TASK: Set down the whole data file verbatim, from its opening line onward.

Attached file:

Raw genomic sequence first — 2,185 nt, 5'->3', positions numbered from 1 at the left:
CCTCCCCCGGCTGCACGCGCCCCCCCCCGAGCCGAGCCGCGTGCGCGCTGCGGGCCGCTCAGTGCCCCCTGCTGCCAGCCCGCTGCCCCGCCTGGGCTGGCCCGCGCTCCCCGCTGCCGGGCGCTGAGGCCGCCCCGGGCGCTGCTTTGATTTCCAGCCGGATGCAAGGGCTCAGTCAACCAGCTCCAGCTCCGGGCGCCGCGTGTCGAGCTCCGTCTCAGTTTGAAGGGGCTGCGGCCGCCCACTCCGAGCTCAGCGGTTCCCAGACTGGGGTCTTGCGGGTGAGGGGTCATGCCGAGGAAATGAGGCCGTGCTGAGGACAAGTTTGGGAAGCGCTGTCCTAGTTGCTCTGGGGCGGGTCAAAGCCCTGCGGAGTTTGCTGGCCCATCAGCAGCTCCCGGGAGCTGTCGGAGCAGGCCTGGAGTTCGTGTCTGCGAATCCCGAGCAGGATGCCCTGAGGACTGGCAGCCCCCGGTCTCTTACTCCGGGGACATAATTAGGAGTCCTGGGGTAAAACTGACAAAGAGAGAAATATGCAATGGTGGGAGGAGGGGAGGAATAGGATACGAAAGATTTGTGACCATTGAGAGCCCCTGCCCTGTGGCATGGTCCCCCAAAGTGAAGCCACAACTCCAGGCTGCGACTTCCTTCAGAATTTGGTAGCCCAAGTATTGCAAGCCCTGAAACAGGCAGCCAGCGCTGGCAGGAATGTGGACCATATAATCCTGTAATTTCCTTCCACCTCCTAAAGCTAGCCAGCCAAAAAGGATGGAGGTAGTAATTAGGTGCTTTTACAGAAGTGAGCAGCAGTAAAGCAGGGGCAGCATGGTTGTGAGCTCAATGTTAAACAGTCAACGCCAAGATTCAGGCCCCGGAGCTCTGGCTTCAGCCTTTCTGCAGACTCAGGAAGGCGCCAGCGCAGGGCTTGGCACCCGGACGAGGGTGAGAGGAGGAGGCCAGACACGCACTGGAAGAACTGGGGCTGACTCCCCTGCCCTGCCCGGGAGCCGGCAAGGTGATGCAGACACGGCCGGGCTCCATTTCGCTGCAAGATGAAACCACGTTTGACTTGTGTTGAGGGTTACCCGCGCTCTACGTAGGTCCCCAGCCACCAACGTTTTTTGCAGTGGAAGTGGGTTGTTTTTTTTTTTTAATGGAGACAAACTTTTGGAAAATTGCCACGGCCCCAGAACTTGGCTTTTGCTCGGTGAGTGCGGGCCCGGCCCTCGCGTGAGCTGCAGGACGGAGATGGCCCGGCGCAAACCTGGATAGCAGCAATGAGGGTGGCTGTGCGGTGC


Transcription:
Raw genomic sequence first — 2,185 nt, 5'->3', positions numbered from 1 at the left:
CCTCCCCCGGCTGCACGCGCCCCCCCCCGAGCCGAGCCGCGTGCGCGCTGCGGGCCGCTCAGTGCCCCCTGCTGCCAGCCCGCTGCCCCGCCTGGGCTGGCCCGCGCTCCCCGCTGCCGGGCGCTGAGGCCGCCCCGGGCGCTGCTTTGATTTCCAGCCGGATGCAAGGGCTCAGTCAACCAGCTCCAGCTCCGGGCGCCGCGTGTCGAGCTCCGTCTCAGTTTGAAGGGGCTGCGGCCGCCCACTCCGAGCTCAGCGGTTCCCAGACTGGGGTCTTGCGGGTGAGGGGTCATGCCGAGGAAATGAGGCCGTGCTGAGGACAAGTTTGGGAAGCGCTGTCCTAGTTGCTCTGGGGCGGGTCAAAGCCCTGCGGAGTTTGCTGGCCCATCAGCAGCTCCCGGGAGCTGTCGGAGCAGGCCTGGAGTTCGTGTCTGCGAATCCCGAGCAGGATGCCCTGAGGACTGGCAGCCCCCGGTCTCTTACTCCGGGGACATAATTAGGAGTCCTGGGGTAAAACTGACAAAGAGAGAAATATGCAATGGTGGGAGGAGGGGAGGAATAGGATACGAAAGATTTGTGACCATTGAGAGCCCCTGCCCTGTGGCATGGTCCCCCAAAGTGAAGCCACAACTCCAGGCTGCGACTTCCTTCAGAATTTGGTAGCCCAAGTATTGCAAGCCCTGAAACAGGCAGCCAGCGCTGGCAGGAATGTGGACCATATAATCCTGTAATTTCCTTCCACCTCCTAAAGCTAGCCAGCCAAAAAGGATGGAGGTAGTAATTAGGTGCTTTTACAGAAGTGAGCAGCAGTAAAGCAGGGGCAGCATGGTTGTGAGCTCAATGTTAAACAGTCAACGCCAAGATTCAGGCCCCGGAGCTCTGGCTTCAGCCTTTCTGCAGACTCAGGAAGGCGCCAGCGCAGGGCTTGGCACCCGGACGAGGGTGAGAGGAGGAGGCCAGACACGCACTGGAAGAACTGGGGCTGACTCCCCTGCCCTGCCCGGGAGCCGGCAAGGTGATGCAGACACGGCCGGGCTCCATTTCGCTGCAAGATGAAACCACGTTTGACTTGTGTTGAGGGTTACCCGCGCTCTACGTAGGTCCCCAGCCACCAACGTTTTTTGCAGTGGAAGTGGGTTGTTTTTTTTTTTTAATGGAGACAAACTTTTGGAAAATTGCCACGGCCCCAGAACTTGGCTTTTGCTCGGTGAGTGCGGGCCCGGCCCTCGCGTGAGCTGCAGGACGGAGATGGCCCGGCGCAAACCTGGATAGCAGCAATGAGGGTGGCTGTGCGGTGC